Just about anything can go wrong with an RV—it’s a house on wheels, after all. Think about all the automotive components that can fail: the engine, transmission, power steering, brakes, radiator. Now add all of the household systems and appliances that can break down: fridge, air conditioner, plumbing, kitchen appliances.
While the combination of house and vehicle provides convenience and mobility to travelers, it’s a pairing that is bound to have drawbacks. As many RV owners can attest, it’s almost a guarantee that things will break down.
Based on the data we collected from service requests among our customers, we’ve identified five common issues that plague motorhome and travel trailer owners across America. Luckily, all of them are covered by ARW’s extended RV warranties.
Most home plumbing systems don’t travel down the road at 50 mph, so of course RV plumbing will be subjected to additional strain. Water pumps fail, holding tanks develop issues, valves and toilet parts break or malfunction. Shower assemblies sometimes break as well, causing leaks and a trip to a public shower. Winterizing your RV when you store it during the colder months can avoid some leaks and line breaks (just don’t forget to dewinterize your RV before you go on a trip).
Climate control is probably the most important advantage an RV has over a tent. During the hottest part of the year, your RV’s air conditioner constantly works hard and draws a lot of power to keep your living space cool.
They’re also exposed to the element and face a rough ride mounted to the roof of your rig.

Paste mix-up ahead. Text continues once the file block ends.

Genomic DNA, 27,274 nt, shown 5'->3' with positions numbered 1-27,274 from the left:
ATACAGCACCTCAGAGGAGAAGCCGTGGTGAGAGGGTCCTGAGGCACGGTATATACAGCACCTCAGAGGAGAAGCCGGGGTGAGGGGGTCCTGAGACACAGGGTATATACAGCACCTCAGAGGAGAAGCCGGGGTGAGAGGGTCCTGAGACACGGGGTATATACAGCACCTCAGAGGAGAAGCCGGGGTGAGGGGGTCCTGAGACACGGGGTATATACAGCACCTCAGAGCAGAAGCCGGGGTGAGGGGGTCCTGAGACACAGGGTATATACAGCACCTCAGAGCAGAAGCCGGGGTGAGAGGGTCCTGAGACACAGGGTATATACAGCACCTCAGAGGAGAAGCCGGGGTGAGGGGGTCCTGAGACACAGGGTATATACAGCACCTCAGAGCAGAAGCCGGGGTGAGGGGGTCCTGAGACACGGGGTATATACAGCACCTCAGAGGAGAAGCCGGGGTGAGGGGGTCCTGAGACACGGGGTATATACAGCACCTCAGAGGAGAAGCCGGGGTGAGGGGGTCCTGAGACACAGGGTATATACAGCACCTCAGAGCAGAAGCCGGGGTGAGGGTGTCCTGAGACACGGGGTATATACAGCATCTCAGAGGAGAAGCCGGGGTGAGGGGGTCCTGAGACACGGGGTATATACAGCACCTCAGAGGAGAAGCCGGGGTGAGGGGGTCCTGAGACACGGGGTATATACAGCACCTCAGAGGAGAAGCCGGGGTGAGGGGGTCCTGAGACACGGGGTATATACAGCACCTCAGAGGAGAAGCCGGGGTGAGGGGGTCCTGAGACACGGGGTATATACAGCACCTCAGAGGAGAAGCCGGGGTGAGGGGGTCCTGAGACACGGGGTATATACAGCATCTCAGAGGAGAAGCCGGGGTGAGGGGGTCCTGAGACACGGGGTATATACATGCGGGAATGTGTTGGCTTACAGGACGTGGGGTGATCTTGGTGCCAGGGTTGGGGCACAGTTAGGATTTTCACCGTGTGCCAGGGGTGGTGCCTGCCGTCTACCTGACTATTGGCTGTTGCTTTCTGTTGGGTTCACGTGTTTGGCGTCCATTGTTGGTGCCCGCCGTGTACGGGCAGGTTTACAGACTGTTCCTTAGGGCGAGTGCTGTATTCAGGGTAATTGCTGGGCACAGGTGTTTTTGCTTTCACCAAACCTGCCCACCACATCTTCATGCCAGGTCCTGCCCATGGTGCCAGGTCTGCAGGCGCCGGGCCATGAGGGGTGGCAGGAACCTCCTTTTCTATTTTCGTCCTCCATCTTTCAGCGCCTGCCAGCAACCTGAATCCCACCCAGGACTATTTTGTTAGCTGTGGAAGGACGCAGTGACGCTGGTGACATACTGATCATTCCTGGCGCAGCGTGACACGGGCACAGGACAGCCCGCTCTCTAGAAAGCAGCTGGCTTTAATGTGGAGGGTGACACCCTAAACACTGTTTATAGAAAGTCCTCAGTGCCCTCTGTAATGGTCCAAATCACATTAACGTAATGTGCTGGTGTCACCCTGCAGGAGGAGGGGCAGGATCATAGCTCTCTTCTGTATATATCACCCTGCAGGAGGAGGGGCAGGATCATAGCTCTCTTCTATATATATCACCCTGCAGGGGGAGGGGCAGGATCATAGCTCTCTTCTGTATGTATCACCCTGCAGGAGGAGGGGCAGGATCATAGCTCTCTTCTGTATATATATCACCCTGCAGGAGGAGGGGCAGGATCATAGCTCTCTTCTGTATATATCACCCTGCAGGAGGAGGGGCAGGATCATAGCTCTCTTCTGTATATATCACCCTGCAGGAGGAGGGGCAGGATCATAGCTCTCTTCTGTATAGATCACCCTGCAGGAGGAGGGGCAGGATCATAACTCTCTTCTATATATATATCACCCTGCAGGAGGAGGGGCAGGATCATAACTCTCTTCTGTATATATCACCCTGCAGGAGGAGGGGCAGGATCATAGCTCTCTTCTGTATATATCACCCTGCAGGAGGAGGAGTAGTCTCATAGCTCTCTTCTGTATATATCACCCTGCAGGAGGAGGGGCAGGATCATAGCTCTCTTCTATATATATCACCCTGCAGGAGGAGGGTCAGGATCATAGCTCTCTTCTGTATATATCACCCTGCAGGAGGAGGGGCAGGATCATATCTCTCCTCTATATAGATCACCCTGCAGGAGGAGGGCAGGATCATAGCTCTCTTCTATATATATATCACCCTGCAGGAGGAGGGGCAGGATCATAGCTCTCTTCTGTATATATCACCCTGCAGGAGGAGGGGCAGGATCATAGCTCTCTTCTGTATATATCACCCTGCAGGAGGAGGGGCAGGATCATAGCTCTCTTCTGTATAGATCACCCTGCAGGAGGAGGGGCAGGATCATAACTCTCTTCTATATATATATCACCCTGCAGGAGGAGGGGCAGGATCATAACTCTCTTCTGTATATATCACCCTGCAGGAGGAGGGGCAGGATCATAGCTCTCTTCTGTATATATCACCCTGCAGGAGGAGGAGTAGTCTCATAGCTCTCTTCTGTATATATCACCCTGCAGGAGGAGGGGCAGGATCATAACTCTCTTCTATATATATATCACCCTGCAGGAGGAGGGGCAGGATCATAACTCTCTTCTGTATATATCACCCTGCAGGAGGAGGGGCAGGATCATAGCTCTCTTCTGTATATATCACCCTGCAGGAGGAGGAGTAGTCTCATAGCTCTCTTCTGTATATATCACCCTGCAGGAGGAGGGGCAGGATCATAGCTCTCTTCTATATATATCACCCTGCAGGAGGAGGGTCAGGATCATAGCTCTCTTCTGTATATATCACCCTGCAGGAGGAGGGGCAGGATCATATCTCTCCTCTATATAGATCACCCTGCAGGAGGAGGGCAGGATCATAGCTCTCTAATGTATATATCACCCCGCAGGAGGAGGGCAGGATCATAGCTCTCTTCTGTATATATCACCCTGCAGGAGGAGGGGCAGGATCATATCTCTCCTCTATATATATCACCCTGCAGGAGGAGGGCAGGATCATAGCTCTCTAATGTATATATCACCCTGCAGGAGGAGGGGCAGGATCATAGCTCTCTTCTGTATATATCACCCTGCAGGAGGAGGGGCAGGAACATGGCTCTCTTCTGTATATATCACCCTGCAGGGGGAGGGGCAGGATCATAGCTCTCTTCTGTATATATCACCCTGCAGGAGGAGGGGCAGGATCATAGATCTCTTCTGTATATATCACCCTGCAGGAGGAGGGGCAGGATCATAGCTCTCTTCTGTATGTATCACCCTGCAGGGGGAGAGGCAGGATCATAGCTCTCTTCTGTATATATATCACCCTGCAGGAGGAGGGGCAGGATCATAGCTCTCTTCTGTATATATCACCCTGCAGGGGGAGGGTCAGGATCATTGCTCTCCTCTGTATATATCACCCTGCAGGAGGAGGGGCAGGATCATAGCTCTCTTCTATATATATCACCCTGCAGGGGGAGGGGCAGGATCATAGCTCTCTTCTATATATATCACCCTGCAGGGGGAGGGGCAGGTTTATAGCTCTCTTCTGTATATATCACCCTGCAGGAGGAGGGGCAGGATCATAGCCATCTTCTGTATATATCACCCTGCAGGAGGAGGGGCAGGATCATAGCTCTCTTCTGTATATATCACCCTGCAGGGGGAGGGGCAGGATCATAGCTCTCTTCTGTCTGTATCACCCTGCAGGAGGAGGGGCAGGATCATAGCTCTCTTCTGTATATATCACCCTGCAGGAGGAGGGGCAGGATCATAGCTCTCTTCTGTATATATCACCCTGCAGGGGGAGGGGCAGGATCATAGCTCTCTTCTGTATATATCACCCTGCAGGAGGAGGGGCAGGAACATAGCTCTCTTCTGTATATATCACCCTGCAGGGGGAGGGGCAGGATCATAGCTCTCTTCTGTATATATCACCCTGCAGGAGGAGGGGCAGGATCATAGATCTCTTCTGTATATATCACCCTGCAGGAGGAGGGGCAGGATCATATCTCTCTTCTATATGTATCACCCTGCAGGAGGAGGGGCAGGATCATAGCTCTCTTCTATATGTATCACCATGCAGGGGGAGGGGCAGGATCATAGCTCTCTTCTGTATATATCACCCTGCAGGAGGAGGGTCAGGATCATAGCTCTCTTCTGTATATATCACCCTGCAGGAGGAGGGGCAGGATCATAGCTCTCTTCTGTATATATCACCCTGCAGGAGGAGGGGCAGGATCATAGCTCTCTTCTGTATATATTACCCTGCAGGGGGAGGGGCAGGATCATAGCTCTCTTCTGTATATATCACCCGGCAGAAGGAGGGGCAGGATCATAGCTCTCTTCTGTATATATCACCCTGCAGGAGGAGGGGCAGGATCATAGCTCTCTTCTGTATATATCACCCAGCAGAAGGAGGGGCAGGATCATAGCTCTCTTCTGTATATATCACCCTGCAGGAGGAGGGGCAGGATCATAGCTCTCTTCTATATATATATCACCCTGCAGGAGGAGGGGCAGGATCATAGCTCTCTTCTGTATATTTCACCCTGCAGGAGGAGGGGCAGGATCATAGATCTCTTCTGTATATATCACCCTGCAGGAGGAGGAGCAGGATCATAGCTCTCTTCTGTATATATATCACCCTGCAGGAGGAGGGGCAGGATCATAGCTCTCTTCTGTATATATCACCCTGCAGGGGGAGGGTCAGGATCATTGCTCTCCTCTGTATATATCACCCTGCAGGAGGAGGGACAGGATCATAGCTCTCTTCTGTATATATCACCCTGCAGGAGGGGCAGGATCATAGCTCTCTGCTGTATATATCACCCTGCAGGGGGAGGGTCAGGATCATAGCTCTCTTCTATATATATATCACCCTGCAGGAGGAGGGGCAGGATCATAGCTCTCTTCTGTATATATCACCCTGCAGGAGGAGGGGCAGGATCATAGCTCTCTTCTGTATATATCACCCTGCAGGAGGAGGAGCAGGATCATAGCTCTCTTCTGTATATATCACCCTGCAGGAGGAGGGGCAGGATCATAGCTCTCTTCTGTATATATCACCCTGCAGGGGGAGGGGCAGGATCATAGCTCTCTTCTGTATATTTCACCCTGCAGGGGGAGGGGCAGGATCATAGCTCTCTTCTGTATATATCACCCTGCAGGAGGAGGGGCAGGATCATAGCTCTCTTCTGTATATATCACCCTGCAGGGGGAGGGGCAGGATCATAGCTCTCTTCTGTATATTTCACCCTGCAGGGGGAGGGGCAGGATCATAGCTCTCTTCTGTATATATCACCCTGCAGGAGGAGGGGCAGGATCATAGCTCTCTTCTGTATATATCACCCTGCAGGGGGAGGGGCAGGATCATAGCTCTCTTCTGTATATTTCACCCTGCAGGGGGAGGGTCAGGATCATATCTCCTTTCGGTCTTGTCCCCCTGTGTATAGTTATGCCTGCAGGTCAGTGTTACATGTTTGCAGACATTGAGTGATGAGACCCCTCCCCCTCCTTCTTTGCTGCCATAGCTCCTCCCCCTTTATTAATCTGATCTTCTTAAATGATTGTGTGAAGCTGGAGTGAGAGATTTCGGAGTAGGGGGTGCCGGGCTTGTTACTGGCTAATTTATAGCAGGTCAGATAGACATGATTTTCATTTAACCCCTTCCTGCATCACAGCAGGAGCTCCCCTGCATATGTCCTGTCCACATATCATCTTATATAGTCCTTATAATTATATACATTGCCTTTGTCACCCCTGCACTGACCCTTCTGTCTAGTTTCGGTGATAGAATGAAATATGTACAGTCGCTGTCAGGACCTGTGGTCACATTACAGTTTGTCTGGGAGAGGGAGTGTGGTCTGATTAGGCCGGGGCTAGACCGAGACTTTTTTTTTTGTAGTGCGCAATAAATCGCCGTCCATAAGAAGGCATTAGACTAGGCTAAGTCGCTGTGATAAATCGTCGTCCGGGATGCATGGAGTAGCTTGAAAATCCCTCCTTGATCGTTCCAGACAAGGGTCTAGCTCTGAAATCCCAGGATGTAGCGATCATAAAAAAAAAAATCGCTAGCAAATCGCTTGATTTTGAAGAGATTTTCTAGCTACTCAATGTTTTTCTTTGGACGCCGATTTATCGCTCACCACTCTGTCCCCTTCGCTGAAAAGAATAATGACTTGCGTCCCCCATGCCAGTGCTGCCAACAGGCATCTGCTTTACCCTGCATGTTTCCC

There are a number of factors that would cause your cabin AC to stop cooling. Rooftop air conditioner units are prone to power issues such as short cycling. Problems with the control board or thermostat can cause this along with numerous other issues. Most on-board appliances are built with a predetermined life expectancy in mind so knowing the age of your appliances can reduce the shock of when they breakdown.
The average RV repair cost ranges from $600-$3500.
Slide-out mechanisms are notorious for breaking down, making it difficult for RV owners to make more space in their RV. In many cases, the slide-out room gets stuck in the “out” position, requiring a mobile mechanic to fix the issue before the RV can travel again.
Awnings often cause similar problems, and a malfunctioning awning sometimes means that your RV has to stay put until it can be fixed.
Slide-outs require regular maintenance. Slide-out seals aren’t meant to last forever and should be checked and replaced regularly and part of routine maintenance.
Often unused during the winter months, then subjected to long days of operation during the hottest days of the year. Engine repairs can be minor or major, but with hourly RV service rates averaging well over $100 per hour, don’t expect minor repairs to necessarily be cheap. The expense of maintaining an RV often ends up being greater than the cost of an RV warranty.
That’s why regular maintenance and oil changes are essential to any RV, especially with large diesel motorhomes. Replacing a diesel engine on a Class A RV can cost over $30,000.
Some motorhomes can travel over 100,000 miles and last a decade or more without needing transmission repairs. Others aren’t so lucky, and need transmission work within the first few years of operation.
Transmission repairs, like engine repairs, can be expensive. In fact, most RV repairs tend to be more expensive than regular auto repairs. If your transmission needs work, you’ll likely be unable to operate your RV safely. That means you’ll need to either tow it to an RV repair shop or call a mobile mechanic. With RV ownership at an all-time high, RV repair shops are often booked weeks in advance, and mobile mechanics usually charge service fees upwards of $200. Luckily, ARW now covers mobile mechanic repairs standard with new warranty plans.